International Concrete Abstracts Portal

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  • The International Concrete Abstracts Portal is an ACI led collaboration with leading technical organizations from within the international concrete industry and offers the most comprehensive collection of published concrete abstracts.

International Concrete Abstracts Portal

Showing 1-5 of 925 Abstracts search results

Document: 

CI4012Pultorak

Date: 

December 1, 2018

Author(s):

Andrew S. Pultorak and Frederick R. Rutz

Publication:

Volume:

40

Issue:

12

Abstract:

Concrete repairs frequently involve placing a new concrete surface (overlay) on existing concrete (substrate). In this study, pull-off, direct shear, and jacking tests were used to evaluate the bond of overlays applied to mechanically roughened and cleaned substrates. Test parameters included substrate moisture condition and the use of cement slurry bonding agent.

DOI:

  


Document: 

SP327

Date: 

November 20, 2018

Author(s):

  

Publication:

Volume:

327

Issue:

  

Abstract:

Fiber-reinforced polymer (FRP) composite materials been widely used in civil engineering new construction and repair of structures due to their superior properties. FRP provides options and benefits not available using traditional materials. The promise of FRP materials lies in their high-strength, lightweight, noncorrosive, nonconducting, and nonmagnetic properties. ACI Committee 440 has published reports, guides, and specifications on the use of FRP materials for may reinforcement applications based on available test data, technical reports, and field applications. The aim of these document is to help practitioners implement FRP technology while providing testimony that design and construction with FRP materials systems is rapidly moving from emerging to mainstream technology.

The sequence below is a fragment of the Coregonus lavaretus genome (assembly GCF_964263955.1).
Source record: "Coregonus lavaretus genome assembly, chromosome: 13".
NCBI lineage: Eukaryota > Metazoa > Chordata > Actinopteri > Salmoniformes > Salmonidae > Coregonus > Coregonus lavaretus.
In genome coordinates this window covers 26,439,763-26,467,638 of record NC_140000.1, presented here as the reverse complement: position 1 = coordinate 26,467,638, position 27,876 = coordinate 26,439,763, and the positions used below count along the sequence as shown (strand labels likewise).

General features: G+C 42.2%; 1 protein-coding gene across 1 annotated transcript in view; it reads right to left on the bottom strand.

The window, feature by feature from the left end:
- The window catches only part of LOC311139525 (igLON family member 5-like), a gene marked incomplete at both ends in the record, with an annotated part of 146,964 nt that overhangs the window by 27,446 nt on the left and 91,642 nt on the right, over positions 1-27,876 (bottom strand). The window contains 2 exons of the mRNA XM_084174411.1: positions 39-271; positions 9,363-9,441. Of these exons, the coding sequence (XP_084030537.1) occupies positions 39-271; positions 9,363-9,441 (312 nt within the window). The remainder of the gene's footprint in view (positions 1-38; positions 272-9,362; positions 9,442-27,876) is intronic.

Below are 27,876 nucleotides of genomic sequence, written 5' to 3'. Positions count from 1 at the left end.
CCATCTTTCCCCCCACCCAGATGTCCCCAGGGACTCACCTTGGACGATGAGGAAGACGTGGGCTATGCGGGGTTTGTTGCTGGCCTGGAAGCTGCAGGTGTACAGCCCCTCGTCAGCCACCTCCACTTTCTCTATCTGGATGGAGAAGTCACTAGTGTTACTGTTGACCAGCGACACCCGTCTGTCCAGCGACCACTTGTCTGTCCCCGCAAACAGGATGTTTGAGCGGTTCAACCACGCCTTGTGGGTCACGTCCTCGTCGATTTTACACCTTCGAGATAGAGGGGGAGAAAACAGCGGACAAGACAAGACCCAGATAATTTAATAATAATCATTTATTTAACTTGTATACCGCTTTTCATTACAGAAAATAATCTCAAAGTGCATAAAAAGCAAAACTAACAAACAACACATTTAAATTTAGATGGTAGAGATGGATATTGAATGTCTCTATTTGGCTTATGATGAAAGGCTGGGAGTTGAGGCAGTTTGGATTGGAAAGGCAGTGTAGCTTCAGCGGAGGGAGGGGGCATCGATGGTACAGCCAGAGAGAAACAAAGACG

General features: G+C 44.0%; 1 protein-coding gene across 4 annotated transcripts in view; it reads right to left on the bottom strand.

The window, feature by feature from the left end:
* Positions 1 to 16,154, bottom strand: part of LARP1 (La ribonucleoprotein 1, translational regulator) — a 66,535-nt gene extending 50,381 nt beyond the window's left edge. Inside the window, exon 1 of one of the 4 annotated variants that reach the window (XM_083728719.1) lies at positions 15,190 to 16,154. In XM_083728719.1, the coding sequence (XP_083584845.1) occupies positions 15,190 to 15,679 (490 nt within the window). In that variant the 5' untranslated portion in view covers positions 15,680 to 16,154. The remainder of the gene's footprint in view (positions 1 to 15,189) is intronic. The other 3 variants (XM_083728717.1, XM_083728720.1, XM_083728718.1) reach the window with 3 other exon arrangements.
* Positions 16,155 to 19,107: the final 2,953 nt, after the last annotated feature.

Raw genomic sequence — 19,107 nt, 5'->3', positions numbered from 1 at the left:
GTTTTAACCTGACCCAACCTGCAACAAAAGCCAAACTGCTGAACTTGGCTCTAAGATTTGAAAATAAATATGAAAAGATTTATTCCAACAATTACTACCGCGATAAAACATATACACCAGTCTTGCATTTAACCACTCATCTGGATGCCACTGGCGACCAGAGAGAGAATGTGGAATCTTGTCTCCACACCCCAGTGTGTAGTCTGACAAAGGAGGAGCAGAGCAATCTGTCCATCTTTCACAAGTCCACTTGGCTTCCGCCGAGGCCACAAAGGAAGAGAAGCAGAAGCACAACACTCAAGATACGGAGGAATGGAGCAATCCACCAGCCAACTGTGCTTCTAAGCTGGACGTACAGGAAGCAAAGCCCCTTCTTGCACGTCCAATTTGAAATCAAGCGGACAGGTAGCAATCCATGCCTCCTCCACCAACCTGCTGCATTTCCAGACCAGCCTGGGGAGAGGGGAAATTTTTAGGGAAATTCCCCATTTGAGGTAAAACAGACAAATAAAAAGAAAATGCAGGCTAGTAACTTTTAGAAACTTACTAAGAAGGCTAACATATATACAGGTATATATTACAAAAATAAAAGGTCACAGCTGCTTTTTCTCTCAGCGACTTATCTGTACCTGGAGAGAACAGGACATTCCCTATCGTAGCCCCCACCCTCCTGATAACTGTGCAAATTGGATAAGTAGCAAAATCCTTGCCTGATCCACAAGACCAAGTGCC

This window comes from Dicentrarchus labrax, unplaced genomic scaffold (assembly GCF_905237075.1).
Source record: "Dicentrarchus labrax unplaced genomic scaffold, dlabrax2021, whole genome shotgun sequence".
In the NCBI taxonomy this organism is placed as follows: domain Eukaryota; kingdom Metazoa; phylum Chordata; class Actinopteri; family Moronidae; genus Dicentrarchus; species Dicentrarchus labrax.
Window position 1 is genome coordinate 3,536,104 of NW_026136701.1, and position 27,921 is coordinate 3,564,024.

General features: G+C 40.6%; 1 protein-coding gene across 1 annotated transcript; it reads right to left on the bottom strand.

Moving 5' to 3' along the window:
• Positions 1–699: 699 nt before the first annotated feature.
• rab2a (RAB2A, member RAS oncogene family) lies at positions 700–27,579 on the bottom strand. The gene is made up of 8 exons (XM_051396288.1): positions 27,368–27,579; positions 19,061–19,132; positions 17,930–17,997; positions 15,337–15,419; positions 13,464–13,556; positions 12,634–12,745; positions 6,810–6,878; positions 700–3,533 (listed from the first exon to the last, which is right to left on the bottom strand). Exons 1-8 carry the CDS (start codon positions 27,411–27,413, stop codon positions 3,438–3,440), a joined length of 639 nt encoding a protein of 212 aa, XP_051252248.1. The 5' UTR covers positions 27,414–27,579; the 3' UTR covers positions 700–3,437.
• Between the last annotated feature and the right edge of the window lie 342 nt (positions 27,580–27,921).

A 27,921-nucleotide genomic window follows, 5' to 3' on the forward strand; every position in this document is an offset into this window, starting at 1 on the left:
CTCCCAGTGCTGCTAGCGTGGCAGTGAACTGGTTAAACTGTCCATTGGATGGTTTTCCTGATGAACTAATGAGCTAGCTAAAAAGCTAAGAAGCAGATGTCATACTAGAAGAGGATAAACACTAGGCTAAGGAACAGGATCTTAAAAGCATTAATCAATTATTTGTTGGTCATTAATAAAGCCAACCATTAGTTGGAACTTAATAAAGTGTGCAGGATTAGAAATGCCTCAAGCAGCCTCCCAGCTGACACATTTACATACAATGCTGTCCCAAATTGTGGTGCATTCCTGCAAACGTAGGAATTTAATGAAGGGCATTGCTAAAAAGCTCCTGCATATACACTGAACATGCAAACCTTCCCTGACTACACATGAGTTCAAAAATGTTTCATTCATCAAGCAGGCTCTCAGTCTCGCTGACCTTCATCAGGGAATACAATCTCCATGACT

This volume represents the thirteen in the symposium series and could not have been put together without the help, dedication, cooperation, and assistance of many volunteers and ACI staff members. First, we would like to thank the authors for meeting our various deadlines for submission, providing an opportunity for FRPRCS-13 to showcase the most current work possible at the symposium. Second, the International Scientific Steering Committee, consisting of many distinguished international researchers, including chairs of past FRPRCS symposia, many distinguished reviewers and members of the ACI Committee 440 who volunteered their time and carefully evaluated and thoroughly reviewed the technical papers, and whose input and advice have been a contributing factor to the success of this volume.

DOI:

  


Document: 

SP327-43

Date: 

November 1, 2018

Author(s):

Wassim M. Ghannoum, Nawaf K. Alotaibi, Jose Garcia, Chang Hyuk Kim, Yungon Kim, Douglas Pudleiner, Kevin Quinn, Neil Satrom, William Shekarchi, Wei Sun, Helen Wang, and James O. Jirsa

Publication:

Volume:

327

Issue:

  

Abstract: